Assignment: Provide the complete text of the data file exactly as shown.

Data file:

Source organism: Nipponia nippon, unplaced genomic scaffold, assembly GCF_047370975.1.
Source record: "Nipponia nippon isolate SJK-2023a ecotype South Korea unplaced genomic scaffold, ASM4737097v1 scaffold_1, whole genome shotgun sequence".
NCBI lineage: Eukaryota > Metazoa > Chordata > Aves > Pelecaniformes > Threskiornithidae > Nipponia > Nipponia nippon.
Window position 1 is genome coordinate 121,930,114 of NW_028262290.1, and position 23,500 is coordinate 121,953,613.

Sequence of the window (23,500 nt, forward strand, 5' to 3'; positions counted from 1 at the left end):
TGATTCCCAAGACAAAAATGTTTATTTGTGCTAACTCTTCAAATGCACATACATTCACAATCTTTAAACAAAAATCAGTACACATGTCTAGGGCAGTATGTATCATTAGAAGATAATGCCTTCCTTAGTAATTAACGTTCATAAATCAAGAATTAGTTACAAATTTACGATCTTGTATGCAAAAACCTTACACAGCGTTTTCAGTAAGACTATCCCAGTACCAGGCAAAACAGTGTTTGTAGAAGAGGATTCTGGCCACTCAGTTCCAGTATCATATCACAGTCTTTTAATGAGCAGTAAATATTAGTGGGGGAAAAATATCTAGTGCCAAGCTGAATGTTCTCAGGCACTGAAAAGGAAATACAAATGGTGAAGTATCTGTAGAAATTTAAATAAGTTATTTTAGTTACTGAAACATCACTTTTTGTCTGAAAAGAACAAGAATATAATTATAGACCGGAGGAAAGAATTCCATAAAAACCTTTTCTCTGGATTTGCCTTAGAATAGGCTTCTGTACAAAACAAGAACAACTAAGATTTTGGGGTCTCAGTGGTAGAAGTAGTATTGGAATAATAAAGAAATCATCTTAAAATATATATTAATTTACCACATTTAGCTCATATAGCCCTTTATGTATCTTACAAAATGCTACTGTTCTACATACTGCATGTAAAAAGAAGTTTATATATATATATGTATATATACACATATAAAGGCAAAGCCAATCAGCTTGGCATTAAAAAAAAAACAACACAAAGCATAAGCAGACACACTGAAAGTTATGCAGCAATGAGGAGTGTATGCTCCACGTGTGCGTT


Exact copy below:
Source organism: Nipponia nippon, unplaced genomic scaffold, assembly GCF_047370975.1.
Source record: "Nipponia nippon isolate SJK-2023a ecotype South Korea unplaced genomic scaffold, ASM4737097v1 scaffold_1, whole genome shotgun sequence".
NCBI lineage: Eukaryota > Metazoa > Chordata > Aves > Pelecaniformes > Threskiornithidae > Nipponia > Nipponia nippon.
Window position 1 is genome coordinate 121,930,114 of NW_028262290.1, and position 23,500 is coordinate 121,953,613.

Sequence of the window (23,500 nt, forward strand, 5' to 3'; positions counted from 1 at the left end):
TGATTCCCAAGACAAAAATGTTTATTTGTGCTAACTCTTCAAATGCACATACATTCACAATCTTTAAACAAAAATCAGTACACATGTCTAGGGCAGTATGTATCATTAGAAGATAATGCCTTCCTTAGTAATTAACGTTCATAAATCAAGAATTAGTTACAAATTTACGATCTTGTATGCAAAAACCTTACACAGCGTTTTCAGTAAGACTATCCCAGTACCAGGCAAAACAGTGTTTGTAGAAGAGGATTCTGGCCACTCAGTTCCAGTATCATATCACAGTCTTTTAATGAGCAGTAAATATTAGTGGGGGAAAAATATCTAGTGCCAAGCTGAATGTTCTCAGGCACTGAAAAGGAAATACAAATGGTGAAGTATCTGTAGAAATTTAAATAAGTTATTTTAGTTACTGAAACATCACTTTTTGTCTGAAAAGAACAAGAATATAATTATAGACCGGAGGAAAGAATTCCATAAAAACCTTTTCTCTGGATTTGCCTTAGAATAGGCTTCTGTACAAAACAAGAACAACTAAGATTTTGGGGTCTCAGTGGTAGAAGTAGTATTGGAATAATAAAGAAATCATCTTAAAATATATATTAATTTACCACATTTAGCTCATATAGCCCTTTATGTATCTTACAAAATGCTACTGTTCTACATACTGCATGTAAAAAGAAGTTTATATATATATATGTATATATACACATATAAAGGCAAAGCCAATCAGCTTGGCATTAAAAAAAAAACAACACAAAGCATAAGCAGACACACTGAAAGTTATGCAGCAATGAGGAGTGTATGCTCCACGTGTGCGTT